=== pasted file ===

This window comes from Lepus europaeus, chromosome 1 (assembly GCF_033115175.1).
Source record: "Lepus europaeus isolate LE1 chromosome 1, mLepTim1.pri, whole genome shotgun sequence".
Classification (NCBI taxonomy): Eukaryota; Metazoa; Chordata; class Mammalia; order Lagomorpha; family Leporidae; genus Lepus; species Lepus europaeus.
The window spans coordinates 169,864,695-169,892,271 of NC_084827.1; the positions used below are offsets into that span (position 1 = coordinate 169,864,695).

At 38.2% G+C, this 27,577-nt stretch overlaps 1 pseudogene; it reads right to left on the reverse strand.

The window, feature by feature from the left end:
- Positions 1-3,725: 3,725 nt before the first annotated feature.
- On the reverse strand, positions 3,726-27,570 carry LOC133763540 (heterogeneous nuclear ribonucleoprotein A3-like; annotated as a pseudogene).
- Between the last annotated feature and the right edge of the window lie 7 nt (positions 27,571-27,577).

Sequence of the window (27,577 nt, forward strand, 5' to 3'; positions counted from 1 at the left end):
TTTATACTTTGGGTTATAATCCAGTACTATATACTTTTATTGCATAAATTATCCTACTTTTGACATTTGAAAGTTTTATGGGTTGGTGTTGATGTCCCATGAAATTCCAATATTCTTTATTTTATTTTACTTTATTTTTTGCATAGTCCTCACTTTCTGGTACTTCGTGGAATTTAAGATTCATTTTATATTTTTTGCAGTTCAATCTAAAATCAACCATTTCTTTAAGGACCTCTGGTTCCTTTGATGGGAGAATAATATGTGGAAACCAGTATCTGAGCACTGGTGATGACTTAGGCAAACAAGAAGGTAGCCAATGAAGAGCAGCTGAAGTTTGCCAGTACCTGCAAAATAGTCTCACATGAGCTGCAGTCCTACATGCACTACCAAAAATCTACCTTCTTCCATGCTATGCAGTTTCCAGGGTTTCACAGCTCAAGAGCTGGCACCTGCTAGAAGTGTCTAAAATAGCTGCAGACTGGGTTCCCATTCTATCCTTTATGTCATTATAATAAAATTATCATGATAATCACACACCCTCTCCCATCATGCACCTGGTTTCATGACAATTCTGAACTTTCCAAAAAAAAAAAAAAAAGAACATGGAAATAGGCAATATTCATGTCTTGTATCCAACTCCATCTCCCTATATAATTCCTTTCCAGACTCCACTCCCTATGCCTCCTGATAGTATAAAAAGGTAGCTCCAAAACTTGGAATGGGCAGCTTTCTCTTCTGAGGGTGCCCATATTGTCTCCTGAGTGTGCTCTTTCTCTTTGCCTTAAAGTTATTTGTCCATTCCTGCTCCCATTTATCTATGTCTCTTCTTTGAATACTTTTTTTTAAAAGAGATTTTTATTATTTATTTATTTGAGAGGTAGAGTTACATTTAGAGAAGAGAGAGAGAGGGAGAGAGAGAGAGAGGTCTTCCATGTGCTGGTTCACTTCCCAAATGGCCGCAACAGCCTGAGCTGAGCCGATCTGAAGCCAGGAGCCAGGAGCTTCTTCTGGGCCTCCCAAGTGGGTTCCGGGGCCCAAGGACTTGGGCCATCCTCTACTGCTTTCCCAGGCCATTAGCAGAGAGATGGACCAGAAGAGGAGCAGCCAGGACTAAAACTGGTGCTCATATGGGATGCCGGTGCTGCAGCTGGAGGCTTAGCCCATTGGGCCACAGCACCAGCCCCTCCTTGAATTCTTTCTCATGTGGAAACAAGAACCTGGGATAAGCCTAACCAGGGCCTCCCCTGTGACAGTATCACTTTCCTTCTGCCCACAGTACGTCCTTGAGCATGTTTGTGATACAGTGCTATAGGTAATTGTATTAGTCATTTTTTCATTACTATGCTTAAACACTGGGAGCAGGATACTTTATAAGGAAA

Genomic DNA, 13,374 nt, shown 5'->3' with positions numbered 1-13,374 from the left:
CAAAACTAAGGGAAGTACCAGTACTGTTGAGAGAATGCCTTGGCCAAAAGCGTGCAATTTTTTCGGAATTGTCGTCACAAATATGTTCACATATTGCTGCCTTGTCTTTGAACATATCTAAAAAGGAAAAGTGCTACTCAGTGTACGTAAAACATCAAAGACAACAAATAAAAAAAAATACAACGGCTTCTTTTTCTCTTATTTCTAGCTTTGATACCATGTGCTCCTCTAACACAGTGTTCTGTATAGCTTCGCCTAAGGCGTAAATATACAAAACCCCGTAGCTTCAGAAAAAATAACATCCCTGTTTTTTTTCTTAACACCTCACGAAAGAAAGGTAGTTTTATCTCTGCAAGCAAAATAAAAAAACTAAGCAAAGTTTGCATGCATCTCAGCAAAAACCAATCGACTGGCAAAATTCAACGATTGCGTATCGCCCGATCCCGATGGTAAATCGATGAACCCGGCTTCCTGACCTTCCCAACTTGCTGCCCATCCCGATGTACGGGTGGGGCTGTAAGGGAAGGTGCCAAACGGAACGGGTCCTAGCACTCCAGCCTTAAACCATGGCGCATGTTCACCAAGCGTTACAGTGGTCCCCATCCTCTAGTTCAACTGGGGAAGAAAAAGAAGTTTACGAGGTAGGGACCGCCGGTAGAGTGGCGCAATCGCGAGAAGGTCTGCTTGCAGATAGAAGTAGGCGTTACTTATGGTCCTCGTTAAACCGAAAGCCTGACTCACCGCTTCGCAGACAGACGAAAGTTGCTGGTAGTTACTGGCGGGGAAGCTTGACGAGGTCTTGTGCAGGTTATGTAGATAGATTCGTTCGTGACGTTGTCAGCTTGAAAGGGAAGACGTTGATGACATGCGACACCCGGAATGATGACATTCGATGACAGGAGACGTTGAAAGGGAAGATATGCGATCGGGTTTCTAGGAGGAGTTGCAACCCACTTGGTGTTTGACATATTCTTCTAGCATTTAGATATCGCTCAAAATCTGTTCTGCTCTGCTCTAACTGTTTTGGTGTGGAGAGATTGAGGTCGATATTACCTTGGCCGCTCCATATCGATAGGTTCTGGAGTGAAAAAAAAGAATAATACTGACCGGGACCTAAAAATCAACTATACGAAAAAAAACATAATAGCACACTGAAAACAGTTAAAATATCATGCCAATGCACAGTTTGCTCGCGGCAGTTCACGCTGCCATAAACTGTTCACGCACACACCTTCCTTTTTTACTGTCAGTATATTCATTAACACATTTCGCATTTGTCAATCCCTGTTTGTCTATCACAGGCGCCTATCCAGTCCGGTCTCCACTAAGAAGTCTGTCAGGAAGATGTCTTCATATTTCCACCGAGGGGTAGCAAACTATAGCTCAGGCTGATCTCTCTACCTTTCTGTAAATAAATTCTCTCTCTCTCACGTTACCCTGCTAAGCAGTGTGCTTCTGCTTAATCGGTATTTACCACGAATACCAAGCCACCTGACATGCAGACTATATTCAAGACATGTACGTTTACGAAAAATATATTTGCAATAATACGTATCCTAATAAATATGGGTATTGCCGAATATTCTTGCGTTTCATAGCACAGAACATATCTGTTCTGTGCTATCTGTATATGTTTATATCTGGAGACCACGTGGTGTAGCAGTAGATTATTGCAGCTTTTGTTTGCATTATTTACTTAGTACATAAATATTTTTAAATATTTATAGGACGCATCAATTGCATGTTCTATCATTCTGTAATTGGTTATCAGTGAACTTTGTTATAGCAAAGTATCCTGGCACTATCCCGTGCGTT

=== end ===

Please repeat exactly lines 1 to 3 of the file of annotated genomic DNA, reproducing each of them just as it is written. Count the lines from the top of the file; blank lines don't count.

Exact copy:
This window comes from Lepus europaeus, chromosome 1 (assembly GCF_033115175.1).
Source record: "Lepus europaeus isolate LE1 chromosome 1, mLepTim1.pri, whole genome shotgun sequence".
Classification (NCBI taxonomy): Eukaryota; Metazoa; Chordata; class Mammalia; order Lagomorpha; family Leporidae; genus Lepus; species Lepus europaeus.